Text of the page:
God spared us?
Published 12:00 am Thursday, October 2, 2003
I have a problem with those who believe God had anything to do with Isabel, like He either was testing our mettle, or merely punishing the trees, small birds and animals.
No one will convince me He had a hand in steering that storm toward any particular area, or putting it together in the first place. What was spared unless you count human beings? This was no picnic for the trees, or buildings placed too near water’s edge by less than great thinkers. This caused havoc in the lives of those who disdained proper property insurance. To say nothing of the wasted food thrown out by the powerless, or the food that was lacking for those souls with less than adequate dollars.
If we were to assume God formed the universe, our galaxy, our planet near a warming star, OK, but let it rest there. I had to dispose of a nest of drowned baby squirrels and it never occurred to me to look to the heavens and demand an explanation.
Email newsletter signup
On the twelfth day of Isabel my sweetheart said to me, &uot;Hey, the lights came on.&uot; Out went the candles, lanterns, off went the ear-numbing generator, and the damnable tripping extension cords were stored away. On went the deepwater pump and as soon as the water was hot the shower replaced the dishpan in which humans, like the birds, find a way to take a bath. On went the washer and dryer, the dishwasher, vacuum, coffeemaker, and out went the propane barbecue. Batteries became a dirty word. The microwave was king again, and the electric can opener.
All that was missing for 12 days as we cursed those aboveground power lines. Even the telephone went dead and so would we have if we had needed to call a rescue squad. And they wouldn’t have been able to get anywhere near our street because God had arranged all those oaks, maples and pines in pretty crisscross patterns across all the access roads. The racket of the gas-driven generators, was joined by hordes of chainsaw owners finally finding a serious use for their toys. You couldn’t give the wood away. My neighbor has become very selective, only accepting maple or oak.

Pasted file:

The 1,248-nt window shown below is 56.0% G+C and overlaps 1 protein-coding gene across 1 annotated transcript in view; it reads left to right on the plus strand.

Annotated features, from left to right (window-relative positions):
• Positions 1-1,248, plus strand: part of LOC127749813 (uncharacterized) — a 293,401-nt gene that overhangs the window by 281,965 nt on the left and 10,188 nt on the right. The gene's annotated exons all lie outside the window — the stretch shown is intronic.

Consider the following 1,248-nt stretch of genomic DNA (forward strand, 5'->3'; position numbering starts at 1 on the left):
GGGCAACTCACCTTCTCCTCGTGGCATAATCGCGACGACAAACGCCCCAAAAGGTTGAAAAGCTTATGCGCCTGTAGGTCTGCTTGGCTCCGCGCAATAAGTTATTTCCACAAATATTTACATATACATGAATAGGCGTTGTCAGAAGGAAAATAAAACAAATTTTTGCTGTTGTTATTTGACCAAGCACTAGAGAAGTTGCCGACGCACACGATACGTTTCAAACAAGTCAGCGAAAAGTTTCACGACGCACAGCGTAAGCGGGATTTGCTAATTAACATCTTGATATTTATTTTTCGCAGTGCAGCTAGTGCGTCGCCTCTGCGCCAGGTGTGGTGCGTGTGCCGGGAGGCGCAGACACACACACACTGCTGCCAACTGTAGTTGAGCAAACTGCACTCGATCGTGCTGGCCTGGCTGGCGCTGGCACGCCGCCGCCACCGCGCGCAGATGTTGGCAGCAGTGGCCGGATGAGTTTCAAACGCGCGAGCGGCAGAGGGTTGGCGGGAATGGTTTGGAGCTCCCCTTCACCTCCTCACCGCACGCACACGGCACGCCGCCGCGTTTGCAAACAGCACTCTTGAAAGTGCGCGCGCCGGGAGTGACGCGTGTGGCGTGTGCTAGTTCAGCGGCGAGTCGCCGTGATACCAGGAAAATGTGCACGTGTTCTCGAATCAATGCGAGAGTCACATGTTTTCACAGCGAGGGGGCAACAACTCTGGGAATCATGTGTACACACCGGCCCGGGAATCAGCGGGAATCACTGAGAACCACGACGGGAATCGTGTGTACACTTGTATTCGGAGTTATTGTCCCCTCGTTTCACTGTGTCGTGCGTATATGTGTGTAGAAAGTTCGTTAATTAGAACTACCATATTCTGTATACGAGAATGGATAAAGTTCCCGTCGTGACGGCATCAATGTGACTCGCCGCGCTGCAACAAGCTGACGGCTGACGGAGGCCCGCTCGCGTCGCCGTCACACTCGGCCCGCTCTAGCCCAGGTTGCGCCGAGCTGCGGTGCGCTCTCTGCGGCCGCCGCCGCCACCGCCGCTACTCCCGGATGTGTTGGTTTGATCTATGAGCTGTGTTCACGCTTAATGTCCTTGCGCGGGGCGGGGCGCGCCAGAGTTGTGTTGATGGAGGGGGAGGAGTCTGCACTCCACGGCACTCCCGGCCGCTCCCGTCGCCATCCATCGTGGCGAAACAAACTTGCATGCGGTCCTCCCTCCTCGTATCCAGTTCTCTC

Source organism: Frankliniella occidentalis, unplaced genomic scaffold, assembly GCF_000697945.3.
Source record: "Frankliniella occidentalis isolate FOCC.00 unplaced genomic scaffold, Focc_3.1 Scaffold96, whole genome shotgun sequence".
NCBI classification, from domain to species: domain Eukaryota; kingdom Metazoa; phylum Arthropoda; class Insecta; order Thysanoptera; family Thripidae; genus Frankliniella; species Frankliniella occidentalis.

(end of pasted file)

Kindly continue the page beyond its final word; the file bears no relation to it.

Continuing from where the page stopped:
My wife, born and raised in Germany during the war, compared Isabel with American and British bombers destroying her neighborhood. I thought back to combat in the same war as we crawled across France; no electricity, tainted water, basic food, and my less than squeaky clean body. Eleven months of it. But I do remember standing naked in the rain and using my steel helmet for a washbasin. I’ll leave 44 boys all doing the same to your imagination.
One of God’s trees smashed all the electrical parts that operate our deep well pump house. My very first expense was at a visit to city hall for a permit to replace it. They have you coming and going and they had the gall to charge me $61 for a piece of paper I must have in order to get back to where I had been. That piece of paper cost more than any part needed to repair the electrical system. I just love government.
I remember back when I was a kid seeing a picture of a wire strung along at the top of wooden poles out in the west. That was the telegraph wire between towns. That
connection was vulnerable. A bad guy could shinny up and cut it or shoot it. Or an Indian could throw a rope and pull it down. Let’s see, how many years ago was that, well before the word &uot;technology&uot; was coined. But it was coined, that’s the point, and the Model T has become a Lincoln. The hand-wringer became a spin dryer. The sickle became a lawnmower. The outhouse became an inside toilet. Buttons became zippers. But if you look up, almost anywhere, you will still see that wooden pole with the vulnerable wire on it. Is that why we are referred to as the Old Dominion?
Robert Pocklington is a resident of Suffolk and a regular News-Herald columnist. He can be reached at firstname.lastname@example.org.